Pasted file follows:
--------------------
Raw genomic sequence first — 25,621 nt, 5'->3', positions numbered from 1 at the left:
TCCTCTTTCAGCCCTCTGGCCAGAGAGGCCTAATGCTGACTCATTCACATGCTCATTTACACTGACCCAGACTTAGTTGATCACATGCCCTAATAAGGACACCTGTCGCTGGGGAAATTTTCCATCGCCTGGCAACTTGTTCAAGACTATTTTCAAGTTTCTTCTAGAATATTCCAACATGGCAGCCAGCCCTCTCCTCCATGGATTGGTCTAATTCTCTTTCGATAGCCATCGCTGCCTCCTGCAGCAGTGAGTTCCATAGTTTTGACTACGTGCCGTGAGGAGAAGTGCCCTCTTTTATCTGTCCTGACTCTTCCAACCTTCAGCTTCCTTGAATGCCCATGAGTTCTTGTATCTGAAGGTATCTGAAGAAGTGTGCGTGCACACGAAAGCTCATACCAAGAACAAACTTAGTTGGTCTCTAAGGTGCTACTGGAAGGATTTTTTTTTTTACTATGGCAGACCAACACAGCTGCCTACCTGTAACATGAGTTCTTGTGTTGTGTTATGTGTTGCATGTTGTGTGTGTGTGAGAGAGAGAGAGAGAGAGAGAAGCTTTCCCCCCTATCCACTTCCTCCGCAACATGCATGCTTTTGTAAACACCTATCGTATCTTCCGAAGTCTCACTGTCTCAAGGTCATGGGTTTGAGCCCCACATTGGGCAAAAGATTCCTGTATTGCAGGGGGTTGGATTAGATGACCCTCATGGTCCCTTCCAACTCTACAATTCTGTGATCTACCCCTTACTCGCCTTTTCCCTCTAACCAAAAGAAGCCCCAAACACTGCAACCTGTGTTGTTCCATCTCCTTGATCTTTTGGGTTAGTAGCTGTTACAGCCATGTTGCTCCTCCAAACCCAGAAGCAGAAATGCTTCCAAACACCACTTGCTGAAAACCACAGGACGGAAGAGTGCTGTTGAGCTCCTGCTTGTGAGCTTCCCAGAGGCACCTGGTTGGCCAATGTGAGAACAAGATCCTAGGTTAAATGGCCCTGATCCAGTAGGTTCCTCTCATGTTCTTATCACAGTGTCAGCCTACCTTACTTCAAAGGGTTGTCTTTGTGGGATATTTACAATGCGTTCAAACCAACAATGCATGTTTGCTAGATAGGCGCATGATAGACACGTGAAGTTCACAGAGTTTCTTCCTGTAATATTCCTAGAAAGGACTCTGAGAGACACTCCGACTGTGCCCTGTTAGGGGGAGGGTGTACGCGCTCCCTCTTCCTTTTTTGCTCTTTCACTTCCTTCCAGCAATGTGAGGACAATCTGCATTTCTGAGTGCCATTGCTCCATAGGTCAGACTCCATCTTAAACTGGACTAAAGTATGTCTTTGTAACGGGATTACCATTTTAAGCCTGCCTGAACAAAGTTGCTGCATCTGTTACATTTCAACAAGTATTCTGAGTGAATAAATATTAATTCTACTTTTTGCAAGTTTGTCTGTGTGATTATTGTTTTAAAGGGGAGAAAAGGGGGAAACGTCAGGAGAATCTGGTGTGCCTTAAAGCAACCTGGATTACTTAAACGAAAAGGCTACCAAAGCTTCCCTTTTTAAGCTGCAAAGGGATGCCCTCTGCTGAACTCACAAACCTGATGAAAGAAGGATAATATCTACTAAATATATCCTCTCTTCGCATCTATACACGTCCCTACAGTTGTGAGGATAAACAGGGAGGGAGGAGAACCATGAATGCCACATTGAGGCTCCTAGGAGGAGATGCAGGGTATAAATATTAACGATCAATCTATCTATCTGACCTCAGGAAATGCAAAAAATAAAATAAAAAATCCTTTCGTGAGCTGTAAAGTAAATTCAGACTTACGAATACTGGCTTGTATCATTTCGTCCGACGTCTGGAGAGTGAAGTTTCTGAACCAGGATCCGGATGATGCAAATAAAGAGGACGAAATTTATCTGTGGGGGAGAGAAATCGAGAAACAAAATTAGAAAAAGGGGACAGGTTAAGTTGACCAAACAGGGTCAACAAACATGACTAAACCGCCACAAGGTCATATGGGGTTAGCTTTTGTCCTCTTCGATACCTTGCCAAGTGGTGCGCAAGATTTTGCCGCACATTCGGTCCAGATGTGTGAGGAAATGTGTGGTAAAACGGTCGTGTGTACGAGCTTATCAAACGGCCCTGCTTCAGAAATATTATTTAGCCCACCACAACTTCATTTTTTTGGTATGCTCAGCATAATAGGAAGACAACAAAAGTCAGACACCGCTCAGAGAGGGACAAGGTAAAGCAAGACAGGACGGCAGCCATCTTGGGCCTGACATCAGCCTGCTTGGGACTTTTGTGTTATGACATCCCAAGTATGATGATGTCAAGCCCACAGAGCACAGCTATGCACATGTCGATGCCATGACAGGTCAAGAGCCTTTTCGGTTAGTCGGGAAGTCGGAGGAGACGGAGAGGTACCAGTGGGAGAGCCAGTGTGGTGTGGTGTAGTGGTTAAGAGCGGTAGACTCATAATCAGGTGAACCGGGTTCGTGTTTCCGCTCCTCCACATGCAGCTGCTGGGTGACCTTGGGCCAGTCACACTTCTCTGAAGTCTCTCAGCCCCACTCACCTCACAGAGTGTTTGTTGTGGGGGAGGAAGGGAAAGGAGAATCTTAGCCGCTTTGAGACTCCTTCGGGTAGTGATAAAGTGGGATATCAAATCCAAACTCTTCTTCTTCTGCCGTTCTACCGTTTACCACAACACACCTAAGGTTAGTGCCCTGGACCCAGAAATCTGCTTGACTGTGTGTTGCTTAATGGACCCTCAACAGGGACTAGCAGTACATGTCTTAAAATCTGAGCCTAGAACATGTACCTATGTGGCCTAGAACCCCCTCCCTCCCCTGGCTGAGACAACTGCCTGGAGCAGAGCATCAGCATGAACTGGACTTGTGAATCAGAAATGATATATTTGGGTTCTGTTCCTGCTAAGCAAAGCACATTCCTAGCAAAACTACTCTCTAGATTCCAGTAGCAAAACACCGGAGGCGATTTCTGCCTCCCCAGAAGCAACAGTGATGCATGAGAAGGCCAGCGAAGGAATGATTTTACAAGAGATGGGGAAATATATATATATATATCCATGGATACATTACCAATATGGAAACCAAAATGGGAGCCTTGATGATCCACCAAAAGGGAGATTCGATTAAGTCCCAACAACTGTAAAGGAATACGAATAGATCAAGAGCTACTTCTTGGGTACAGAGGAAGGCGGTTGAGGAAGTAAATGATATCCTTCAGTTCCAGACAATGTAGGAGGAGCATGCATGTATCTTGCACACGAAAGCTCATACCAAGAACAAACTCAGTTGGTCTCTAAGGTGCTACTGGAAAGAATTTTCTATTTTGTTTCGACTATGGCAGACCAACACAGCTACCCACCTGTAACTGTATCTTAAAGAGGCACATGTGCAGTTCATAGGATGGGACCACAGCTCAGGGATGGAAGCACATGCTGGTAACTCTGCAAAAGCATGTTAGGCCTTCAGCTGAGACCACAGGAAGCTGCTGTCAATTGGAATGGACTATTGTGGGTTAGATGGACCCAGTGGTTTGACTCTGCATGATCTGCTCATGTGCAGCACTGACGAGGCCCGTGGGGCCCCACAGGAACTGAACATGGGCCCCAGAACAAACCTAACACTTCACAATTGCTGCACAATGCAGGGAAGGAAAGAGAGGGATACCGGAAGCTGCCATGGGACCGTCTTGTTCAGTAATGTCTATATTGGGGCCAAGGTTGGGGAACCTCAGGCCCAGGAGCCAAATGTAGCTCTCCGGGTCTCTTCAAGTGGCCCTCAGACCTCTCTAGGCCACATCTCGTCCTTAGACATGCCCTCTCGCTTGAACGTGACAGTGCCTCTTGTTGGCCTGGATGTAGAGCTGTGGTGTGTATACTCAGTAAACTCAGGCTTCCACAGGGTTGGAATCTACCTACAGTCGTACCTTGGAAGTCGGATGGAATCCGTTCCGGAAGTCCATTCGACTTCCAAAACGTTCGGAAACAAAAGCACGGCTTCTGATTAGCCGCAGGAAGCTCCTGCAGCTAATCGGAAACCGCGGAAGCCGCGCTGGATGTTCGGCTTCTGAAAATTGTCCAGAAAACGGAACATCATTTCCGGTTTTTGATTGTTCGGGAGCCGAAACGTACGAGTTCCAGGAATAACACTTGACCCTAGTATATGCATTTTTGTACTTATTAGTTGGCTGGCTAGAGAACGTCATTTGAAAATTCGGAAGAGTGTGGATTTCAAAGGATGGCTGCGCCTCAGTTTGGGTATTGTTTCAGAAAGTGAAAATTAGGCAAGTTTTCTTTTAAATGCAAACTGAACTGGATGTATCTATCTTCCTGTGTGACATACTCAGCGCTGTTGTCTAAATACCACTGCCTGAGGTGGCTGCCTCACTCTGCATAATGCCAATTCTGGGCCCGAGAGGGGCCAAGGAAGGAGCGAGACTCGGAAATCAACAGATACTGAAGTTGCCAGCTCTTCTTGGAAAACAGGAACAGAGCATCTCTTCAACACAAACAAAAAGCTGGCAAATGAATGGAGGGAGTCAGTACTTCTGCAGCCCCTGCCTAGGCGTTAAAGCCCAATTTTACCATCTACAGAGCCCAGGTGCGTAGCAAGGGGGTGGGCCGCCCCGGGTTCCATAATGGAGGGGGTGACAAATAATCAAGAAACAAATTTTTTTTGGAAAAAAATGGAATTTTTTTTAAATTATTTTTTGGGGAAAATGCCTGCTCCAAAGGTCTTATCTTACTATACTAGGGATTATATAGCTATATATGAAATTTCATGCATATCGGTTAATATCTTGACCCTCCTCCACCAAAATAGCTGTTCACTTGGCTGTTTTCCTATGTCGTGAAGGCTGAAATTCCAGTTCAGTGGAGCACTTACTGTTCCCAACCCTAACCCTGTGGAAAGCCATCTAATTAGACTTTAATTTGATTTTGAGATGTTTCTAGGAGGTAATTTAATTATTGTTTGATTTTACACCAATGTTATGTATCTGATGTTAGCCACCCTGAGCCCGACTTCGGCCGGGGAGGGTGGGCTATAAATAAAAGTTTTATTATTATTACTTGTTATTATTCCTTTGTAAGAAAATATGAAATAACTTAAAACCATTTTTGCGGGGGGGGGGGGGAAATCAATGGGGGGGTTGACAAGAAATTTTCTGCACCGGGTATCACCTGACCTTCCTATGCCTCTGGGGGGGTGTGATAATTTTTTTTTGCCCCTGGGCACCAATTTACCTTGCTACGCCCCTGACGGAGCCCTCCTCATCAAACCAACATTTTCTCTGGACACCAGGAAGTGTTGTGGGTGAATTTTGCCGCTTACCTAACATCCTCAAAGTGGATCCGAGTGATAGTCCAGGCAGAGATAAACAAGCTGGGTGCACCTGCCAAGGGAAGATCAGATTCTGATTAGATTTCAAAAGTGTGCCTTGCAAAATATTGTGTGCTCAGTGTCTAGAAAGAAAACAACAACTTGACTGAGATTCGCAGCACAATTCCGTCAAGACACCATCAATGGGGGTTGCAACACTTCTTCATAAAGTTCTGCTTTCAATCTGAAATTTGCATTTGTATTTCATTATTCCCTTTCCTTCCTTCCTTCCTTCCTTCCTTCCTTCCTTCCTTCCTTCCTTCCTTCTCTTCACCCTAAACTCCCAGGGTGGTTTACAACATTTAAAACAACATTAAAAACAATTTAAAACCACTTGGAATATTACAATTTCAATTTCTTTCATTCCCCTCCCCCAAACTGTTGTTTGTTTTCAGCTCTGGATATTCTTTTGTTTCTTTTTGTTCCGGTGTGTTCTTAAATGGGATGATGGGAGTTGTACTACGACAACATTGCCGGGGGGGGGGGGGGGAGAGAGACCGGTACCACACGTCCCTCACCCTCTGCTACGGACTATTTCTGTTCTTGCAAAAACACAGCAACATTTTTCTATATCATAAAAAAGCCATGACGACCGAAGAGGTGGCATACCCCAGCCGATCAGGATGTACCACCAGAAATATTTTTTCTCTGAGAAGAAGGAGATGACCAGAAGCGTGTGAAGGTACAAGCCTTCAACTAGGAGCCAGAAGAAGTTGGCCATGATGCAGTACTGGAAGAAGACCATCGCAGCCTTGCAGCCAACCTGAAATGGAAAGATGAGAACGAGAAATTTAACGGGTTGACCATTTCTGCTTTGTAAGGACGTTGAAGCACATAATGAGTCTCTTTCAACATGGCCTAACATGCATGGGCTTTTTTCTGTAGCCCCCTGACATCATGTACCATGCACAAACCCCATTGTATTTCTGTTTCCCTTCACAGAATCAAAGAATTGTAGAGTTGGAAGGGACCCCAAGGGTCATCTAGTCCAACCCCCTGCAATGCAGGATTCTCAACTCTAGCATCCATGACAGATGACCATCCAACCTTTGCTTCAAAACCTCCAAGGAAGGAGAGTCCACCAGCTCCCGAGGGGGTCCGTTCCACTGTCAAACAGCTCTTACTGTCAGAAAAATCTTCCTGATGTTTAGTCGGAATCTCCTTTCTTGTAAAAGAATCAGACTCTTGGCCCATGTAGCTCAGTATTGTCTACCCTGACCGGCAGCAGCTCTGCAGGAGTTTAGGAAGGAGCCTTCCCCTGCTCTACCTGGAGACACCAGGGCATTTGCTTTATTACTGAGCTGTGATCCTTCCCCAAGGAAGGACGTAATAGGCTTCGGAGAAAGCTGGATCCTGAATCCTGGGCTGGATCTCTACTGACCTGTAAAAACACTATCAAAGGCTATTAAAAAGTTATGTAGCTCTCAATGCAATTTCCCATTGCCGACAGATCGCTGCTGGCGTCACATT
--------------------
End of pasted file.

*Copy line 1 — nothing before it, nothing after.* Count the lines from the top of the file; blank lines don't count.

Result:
Raw genomic sequence first — 25,621 nt, 5'->3', positions numbered from 1 at the left: